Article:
A new study found that women are nearly twice as likely as men to develop anxiety, and the authors believe that part of this disparity is because women have more things to worry about.
For a review published in the journal Brain and Behavior, researchers from the University of Cambridge looked at 48 previous studies and found that about 4 percent of people worldwide have an anxiety disorder. (It’s the highest in North America, at nearly 8 in 100.)
Women and men under 35 were more likely to have anxiety — which can manifest as excessive worry, fear, and a tendency to avoid potentially stressful situations — than older people, but overall, women were nearly twice as likely to be affected as men were. Pregnant women and new moms were also found to have higher rates of obsessive-compulsive disorder than the general population.
Men may be less likely to report anxiety or seek treatment, but other factors might help explain the differences, including brain chemistry and, yes, gender roles. As the BBC writes: “[Study author Olivia Remes] said this could be because of hormonal fluctuations or because women are more prone to stress in general, or because of their traditional role of caring for the young.”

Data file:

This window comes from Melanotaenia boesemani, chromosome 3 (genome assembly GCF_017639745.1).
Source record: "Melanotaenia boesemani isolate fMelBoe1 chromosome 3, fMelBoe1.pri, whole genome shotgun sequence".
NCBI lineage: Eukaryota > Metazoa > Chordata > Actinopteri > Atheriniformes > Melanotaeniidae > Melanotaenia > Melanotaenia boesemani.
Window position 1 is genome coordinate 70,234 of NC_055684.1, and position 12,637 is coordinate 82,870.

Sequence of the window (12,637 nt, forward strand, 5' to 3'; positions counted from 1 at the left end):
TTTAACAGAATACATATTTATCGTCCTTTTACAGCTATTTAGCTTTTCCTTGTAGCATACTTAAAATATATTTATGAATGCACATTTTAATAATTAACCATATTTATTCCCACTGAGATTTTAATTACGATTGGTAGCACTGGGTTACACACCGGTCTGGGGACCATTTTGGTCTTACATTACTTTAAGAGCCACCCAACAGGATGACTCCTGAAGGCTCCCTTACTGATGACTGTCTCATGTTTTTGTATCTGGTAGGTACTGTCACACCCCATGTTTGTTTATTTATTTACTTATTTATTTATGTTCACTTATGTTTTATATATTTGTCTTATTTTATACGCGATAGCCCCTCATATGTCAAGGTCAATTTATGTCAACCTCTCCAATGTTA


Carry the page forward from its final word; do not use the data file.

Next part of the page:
Child care and other forms of unpaid labor can certainly stress a gal out, plus there’s the little fact that we get paid less than men for the same work. We also navigate these obnoxious waters with a brain that some neuroscientists believe is optimized for analytical and intuitive thinking, allowing us to anticipate (and worry about) future risks.
Nervous yet? I’ll keep going. Other experts believe that, since women tend to multitask and “use more of their actual brain than men do,” we need more sleep than men — but we don’t sleep as well as them thanks to said hormones and stresses.
Waiting for the day when we can split anxiety with men, along with parent-shaming.